Cuban Missile Crisis: October 26, 1962 – part 1

Speaker: John F Kennedy
Delivered On: 10/26/1962
Place: Washington, D.C.
Subject: Cuban Missile Crisis, 1962. United
States — Foreign relations — Soviet Union.
Audio/Video Available:

Description: See resource for
October 18, 1962
for brief description of the Cuban Missile crisis and previous
clips in this series for timeline events up to this date.

Friday, October 26: EX-COMM receives a letter from Khrushchev stating that
the Soviets would remove their missiles if President Kennedy publicly guarantees
the U.S. will not invade Cuba. The CIA reports that the construction of the missile
sites is continuing and accelerating. JFK asserts that only an invasion or trade
for US missiles will break the impasse. He orders the State Department to make plans
for the establishment of a civilian government in Cuba after an invasion. Planning
also proceeds for massive air strikes against military targets in Cuba. A new public
letter from Khrushchev outlines a possible deal to end the crisis. RFK meets secretly
with Soviet Ambassador Dobrynin and agrees after a phone call to the president that
the removal of US missiles from Turkey is negotiable as part of a comprehensive
settlement. Khrushchev receives a cable from Castro urging a nuclear first strike
against the US in the event of an invasion of Cuba.
Summary of conversations:

Tapes 39.1 and 39. 1A, October 26, 10:00: Further discussion of the quarantine,
potential US reactions on the high seas and the latest intelligence data as well
as the possibility, of invading Cuba and establishing a new civil government. Detailed
review of ongoing negotiations at the UN:

Bundy suggests that the president “reconstitute Mongoose as a subcommittee of this
committee in an appropriate way.” (0:57)

Discussion of a post-invasion Cuban government and the advantages of using Cuban
exiles (such as doctors) in any invasion. (1:35) Bundy refers to “post-Castro Cuba”
and recommends using the Mongoose organization in planning a new civil government
for Cuba. (1:52)

Bundy also expresses concern about the need to accelerate civil defense measures
without creating panic in the country. (5:06) Also notes that carrying out the invasion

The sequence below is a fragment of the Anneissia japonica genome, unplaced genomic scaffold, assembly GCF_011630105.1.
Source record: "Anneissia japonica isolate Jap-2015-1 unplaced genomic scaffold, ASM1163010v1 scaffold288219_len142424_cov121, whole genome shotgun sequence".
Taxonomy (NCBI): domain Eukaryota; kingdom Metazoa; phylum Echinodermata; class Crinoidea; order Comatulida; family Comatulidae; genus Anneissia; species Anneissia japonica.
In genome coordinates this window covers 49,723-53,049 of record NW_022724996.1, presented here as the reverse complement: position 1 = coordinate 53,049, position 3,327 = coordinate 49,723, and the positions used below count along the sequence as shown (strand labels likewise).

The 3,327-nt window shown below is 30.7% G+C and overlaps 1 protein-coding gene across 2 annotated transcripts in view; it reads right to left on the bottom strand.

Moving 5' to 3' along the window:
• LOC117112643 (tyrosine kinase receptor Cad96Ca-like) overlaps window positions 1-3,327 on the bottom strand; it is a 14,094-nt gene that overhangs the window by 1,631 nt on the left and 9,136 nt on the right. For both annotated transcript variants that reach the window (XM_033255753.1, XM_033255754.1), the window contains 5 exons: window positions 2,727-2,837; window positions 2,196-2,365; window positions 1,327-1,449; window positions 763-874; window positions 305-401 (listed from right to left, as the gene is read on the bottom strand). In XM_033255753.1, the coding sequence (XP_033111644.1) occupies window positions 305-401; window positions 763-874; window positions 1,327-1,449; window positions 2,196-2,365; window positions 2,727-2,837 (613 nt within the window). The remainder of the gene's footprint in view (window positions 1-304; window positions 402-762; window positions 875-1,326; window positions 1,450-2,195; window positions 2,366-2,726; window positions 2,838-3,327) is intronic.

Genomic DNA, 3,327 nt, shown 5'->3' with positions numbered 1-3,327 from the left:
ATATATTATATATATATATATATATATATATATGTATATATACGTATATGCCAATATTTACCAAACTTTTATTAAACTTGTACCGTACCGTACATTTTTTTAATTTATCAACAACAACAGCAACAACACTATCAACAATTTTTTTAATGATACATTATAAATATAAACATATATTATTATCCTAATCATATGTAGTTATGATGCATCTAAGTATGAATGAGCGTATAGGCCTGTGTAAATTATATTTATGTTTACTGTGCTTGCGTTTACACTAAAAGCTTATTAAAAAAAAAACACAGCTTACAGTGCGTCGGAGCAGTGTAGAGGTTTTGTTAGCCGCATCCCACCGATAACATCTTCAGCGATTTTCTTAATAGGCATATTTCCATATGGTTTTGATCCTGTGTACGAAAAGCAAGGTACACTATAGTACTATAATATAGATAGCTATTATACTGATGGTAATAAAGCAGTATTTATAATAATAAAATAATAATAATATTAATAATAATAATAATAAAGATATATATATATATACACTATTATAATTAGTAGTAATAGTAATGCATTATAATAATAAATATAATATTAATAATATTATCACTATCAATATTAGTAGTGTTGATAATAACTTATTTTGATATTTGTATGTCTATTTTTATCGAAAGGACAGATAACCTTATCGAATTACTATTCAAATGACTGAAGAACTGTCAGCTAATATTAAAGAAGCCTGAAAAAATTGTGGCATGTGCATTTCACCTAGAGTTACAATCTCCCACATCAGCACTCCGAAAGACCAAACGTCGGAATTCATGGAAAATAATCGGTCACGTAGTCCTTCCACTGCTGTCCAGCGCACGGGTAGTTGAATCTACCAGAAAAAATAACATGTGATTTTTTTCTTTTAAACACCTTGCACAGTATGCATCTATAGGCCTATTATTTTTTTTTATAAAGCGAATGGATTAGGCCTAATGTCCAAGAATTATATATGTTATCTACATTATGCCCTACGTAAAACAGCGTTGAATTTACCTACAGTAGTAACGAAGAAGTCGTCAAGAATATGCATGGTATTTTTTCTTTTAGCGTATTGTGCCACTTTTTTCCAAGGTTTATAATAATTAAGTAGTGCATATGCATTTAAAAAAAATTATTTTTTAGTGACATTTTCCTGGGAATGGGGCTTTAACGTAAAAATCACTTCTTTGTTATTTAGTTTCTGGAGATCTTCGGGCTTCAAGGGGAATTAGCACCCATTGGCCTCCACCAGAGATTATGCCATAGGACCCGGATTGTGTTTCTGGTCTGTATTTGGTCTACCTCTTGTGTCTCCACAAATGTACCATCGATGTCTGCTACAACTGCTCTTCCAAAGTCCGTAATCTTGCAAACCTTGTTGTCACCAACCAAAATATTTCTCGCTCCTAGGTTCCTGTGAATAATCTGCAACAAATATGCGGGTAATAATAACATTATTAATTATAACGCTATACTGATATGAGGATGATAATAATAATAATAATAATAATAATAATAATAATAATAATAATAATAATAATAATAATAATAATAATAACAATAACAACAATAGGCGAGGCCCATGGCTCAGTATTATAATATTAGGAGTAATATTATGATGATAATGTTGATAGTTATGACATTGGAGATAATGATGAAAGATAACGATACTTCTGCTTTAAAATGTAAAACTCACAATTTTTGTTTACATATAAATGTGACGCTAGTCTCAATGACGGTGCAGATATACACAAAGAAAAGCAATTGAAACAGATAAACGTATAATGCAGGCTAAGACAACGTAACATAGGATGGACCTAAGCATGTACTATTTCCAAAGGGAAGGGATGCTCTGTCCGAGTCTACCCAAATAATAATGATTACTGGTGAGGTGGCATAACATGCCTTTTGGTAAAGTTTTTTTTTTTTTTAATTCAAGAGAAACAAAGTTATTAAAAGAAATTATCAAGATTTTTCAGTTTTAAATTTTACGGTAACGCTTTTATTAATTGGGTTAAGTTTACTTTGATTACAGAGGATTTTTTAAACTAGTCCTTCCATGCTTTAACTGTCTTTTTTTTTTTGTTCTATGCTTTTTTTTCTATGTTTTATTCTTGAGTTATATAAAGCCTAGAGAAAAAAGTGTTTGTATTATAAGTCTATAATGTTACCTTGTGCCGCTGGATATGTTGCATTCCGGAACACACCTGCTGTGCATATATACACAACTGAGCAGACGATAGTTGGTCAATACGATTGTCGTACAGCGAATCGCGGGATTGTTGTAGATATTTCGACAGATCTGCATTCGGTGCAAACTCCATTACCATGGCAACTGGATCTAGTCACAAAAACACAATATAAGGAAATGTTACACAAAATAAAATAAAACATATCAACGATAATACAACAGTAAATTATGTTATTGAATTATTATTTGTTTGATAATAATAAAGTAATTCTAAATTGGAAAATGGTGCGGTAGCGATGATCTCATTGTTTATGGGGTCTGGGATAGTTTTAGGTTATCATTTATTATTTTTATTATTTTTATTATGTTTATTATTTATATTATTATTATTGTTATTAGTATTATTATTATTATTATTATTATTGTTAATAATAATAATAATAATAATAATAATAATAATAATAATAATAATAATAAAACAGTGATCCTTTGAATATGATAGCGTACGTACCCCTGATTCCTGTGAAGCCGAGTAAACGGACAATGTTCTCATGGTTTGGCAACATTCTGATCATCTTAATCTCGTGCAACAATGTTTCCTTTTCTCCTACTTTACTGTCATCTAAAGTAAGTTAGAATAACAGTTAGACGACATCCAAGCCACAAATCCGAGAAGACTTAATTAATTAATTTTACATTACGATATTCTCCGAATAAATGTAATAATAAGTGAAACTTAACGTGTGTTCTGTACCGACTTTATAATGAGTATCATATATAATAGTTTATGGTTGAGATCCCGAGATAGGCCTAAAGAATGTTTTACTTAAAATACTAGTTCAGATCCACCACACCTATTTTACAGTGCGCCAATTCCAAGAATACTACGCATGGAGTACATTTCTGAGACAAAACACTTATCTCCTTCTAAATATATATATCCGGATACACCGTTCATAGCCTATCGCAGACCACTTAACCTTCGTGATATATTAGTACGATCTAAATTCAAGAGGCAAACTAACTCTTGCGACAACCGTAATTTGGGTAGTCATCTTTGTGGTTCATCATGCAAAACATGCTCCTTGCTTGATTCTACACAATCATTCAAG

will mean consulting many more people in the government (outside of ExComm), will
be much more complicated and will also require answering many questions from the
press. (6:05)

Douglas Dillon again argues for an air strike against the missiles rather than a
serious confrontation at sea. Says the former is directly related to Cuba and the
missiles and the latter can take on a life of its own with grave international repercussions.

JFK asks “Governor Stevenson,” US ambassador to the United Nations, for his views
on the negotiations at the UN. (47:47) Stevenson reports that U Thant is proposing
a two-step plan: 1) a 2-3 day complete standstill on both sides (no ships moving
toward Cuba, no further construction of the sites and no quarantine). The missiles
would be kept inoperable rather than actually dismantled during these few days.

2) negotiations would then continue to dismantle and remove the missiles along with
a guarantee of the territorial integrity of Cuba. He also adds that the other side
may ask the US to dismantle the missile sites in Turkey and Italy as part of a settlement.

These proposals are essentially identical to the agreement which RFK, speaking for
the president, would propose to the Soviet ambassador late on 10/27 and Khrushchev
would accept early on 10/28. However, the understanding concerning the removal of
US missiles from Turkey would remain secret for several decades and was not included
in the public announcement on 10/28.

CIA director John McCone dissents vigorously saying we should not drop the quarantine
until these weapons, “pointed at our hearts,” are removed. (53:31)

JFK responds: “Well now, the quarantine itself won’t remove the weapons. So you
only get two ways of removing the weapons: one is negotiate them out, in other words
trade them out, and the other is to go in and take them out. I don’t see any other
way you’re going to get the weapons out” (54:23) Kennedy then clarifies his position,
stating that he is not, like Stevenson, advocating lifting the quarantine. But he
repeats, “we have to all now realize that we are going to have to trade them out
or go in and get them out.” (54:58)

JFK concludes by saying that this discussion should provide important guidance for
Governor Stevenson in the negotiations continuing at the UN.

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